Stuffocation: What happened when I realized I had too much stuff

Stuffocation: What happened when I realized I had too much stuff

I started decluttering our apartment around two years ago.

When my fiance and I moved to our unfurnished apartment we didn’t have a bed, a sofa or a dining table. We bought a mattress which we slept in for around six months and we had a TV on a mini stand and a PS4. The white goods were provided by the landlord and we had the basic kitchen tools but other than that, the majority of our stuff consisted of clothes and by that I mean, ‘my clothes’.

My fiance doesn’t have many clothes and I find this quite a common thing for most men. One of the reasons I sometimes wish I was a man is because I feel that men can dress simply and look smart. They only need 3-5 pairs of shoes to go with most if not every outfit in their wardrobe whereas the same can’t be said for women. A woman can have a hundred pairs of shoes and a hundred dresses and some would still say ‘I have nothing to wear.’ I was this woman. I had too many shoes. I had too many clothes but I still felt like I had nothing to wear.

As time went by, our apartment started to look normal. Define ‘normal’? Well, I thought a normal house consisted of sofas for guests (who never came to visit because we always went out to restaurants and cafes) and wardrobes to store our clothes (we hardly wore). We bought four additional large fabric/plastic wardrobes and I filled them up with the clothes I kept in boxes. As we filled our space with stuff, I started to feel suffocated. The rooms became darker and smaller. I started organising my clothes every Sunday in an attempt to clean and organize our space. I would spend all day folding and re-folding clothes every week. I did this for months and I still found nothing to wear. I felt weird inside and I thought I had no sense of style because I preferred my plain black clothes more than anything else in my wardrobe. The space still felt cluttered and no matter how much I folded, I still felt heavy and suffocated at home.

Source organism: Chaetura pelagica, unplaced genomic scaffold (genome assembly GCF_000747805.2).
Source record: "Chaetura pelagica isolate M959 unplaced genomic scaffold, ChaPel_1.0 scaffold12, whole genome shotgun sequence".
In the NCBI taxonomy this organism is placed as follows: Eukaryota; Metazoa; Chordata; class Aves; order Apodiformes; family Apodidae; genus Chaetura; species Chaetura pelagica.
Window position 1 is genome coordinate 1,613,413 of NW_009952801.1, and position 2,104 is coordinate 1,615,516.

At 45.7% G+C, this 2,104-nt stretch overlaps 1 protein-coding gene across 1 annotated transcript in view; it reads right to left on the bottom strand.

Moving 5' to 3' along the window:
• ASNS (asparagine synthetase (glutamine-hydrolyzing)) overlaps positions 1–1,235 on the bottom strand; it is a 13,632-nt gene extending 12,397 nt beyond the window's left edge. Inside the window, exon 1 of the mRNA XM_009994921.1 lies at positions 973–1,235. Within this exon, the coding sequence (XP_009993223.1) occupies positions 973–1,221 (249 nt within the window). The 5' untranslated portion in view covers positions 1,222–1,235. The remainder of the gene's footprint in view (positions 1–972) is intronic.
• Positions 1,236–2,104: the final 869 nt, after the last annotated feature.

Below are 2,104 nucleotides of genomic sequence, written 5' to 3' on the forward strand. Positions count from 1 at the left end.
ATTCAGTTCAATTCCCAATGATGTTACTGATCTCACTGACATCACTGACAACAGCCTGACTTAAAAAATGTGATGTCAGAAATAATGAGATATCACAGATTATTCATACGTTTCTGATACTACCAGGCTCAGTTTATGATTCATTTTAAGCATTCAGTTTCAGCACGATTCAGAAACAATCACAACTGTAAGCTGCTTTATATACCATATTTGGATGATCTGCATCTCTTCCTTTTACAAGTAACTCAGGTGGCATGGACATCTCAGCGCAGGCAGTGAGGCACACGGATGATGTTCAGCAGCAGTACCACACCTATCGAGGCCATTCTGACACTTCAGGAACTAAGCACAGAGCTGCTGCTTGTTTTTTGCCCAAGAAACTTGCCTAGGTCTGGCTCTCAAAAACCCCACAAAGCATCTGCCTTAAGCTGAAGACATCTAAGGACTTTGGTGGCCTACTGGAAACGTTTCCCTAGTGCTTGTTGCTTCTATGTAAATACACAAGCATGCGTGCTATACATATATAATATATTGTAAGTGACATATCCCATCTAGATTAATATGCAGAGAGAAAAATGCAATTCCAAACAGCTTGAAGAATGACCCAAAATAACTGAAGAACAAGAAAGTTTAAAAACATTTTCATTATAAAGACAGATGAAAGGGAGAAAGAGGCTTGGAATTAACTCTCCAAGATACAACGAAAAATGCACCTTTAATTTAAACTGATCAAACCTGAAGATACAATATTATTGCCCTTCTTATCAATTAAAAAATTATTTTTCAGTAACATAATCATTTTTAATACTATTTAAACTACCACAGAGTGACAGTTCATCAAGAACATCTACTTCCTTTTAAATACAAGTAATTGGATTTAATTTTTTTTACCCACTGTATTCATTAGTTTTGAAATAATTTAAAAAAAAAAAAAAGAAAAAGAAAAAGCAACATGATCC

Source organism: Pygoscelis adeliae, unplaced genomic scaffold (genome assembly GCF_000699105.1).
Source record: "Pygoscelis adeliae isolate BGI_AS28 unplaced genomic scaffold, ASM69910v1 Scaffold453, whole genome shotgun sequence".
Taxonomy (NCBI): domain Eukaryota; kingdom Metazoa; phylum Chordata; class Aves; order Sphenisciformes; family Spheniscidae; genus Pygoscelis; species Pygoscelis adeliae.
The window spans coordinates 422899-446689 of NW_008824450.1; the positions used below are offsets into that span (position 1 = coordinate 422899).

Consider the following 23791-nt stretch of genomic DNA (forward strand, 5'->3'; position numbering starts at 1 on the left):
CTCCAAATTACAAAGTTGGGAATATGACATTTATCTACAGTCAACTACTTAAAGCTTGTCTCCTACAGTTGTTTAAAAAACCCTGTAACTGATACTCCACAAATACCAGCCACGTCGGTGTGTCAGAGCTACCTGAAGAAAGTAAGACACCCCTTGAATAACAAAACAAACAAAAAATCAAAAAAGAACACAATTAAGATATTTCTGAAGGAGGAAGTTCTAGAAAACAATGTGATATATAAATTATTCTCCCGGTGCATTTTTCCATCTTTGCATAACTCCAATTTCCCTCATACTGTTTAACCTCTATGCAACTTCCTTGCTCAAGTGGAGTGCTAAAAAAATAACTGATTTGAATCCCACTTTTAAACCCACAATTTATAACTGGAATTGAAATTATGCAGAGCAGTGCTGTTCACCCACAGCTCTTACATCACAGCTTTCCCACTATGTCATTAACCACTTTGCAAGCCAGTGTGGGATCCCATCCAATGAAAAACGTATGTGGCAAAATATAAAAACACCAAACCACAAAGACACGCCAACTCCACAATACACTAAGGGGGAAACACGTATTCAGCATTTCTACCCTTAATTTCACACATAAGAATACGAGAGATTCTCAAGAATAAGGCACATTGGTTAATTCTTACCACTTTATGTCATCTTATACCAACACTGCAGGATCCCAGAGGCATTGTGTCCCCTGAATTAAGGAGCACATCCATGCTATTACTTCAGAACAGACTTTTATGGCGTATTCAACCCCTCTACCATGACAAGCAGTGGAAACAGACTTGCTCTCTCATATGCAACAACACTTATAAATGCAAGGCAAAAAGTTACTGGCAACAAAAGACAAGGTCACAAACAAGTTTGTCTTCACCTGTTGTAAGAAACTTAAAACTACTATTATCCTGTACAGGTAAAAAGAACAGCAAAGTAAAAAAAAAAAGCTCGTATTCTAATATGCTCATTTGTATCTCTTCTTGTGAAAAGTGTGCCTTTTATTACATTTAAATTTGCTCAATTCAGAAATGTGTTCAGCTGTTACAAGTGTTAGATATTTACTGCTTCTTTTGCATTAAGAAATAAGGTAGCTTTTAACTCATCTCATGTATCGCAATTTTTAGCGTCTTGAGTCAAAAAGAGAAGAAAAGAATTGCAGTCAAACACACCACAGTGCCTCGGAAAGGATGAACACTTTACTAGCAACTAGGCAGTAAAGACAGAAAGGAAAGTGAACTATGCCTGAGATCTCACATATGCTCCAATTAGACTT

English weather is not the greatest. It’s always dark, damp and cold so I tend to go for black jeans, black or grey turtle neck jumpers and black or tan Chelsea boots almost everyday. We don’t even have nice summers anymore so I remember packing my summer clothes away. It was when I looked at all the colourful summer dresses I owned that I realized that I had kept so many clothes from nine to ten years ago and I paused for a moment. I took all the clothes out of the wardrobe and dumped them all on the floor.

I found clothes from 2010/2011 which were pieces I wore back when I was still a university student. They reminded me of good times. I was overwhelmed with the amount of stuff I had- stuff I don’t use. I had party dresses from the early 2000’s, gym wear, and dresses I wore for shows when I used to sing. I also found some designer pieces and some unbranded ones. Going through them all made me feel slightly concerned. I didn’t know what to do with all the stuff I had but I also felt terrible about giving them away.

They say you should never regret anything in life but I regretted wasting my money and time on all this stuff. Instead of spending time focusing on more important things, like most people, my main past time was shopping.

I thought about the money I wasted on buying these clothes. I knew that organising my clothes didn’t make my space cleaner or brighter. After the 20th Sunday I spent organising my possessions, I finally understood that no matter how many times I re-fold all my clothes and tidy up my cupboards, all the stuff I had would still end up as unused clutter in my home. I felt that they were just a burden for me to constantly carry. I knew I had to let them go because I started to beat myself up about it. I had to do something to move forward so I packed them all in large bin bags and decided that I would be donating them all to charity stores.

But I paused again, and I took some stuff out of the bin bags because I thought, ‘I’ll keep this for now. Maybe I will wear this again someday…’

But I knew I had to be strong and I had to accept that I was suffering from ‘Stuffocation’. How can I have all this stuff which I no longer use and waste the space I have in our apartment? Why do I need multiple versions of items I don’t use? I realised that I was slowly suffocating myself and depriving myself of happiness because I spent all my Sundays organising the same old unused stuff. I spent more time organising instead of living my life. Why do I need to subject myself to this torture and most of all, how could I welcome new things into my life if I don’t learn to let go?

I needed to let go and slowly I learned to accept it. I closed my eyes and breathed in deeply.

‘Let it go. The past is gone…it’s only stuff…let it all go’

In my next post, I will tell you how I managed to find a way to let go of my possessions, the obstacles I faced and how I overcame them.


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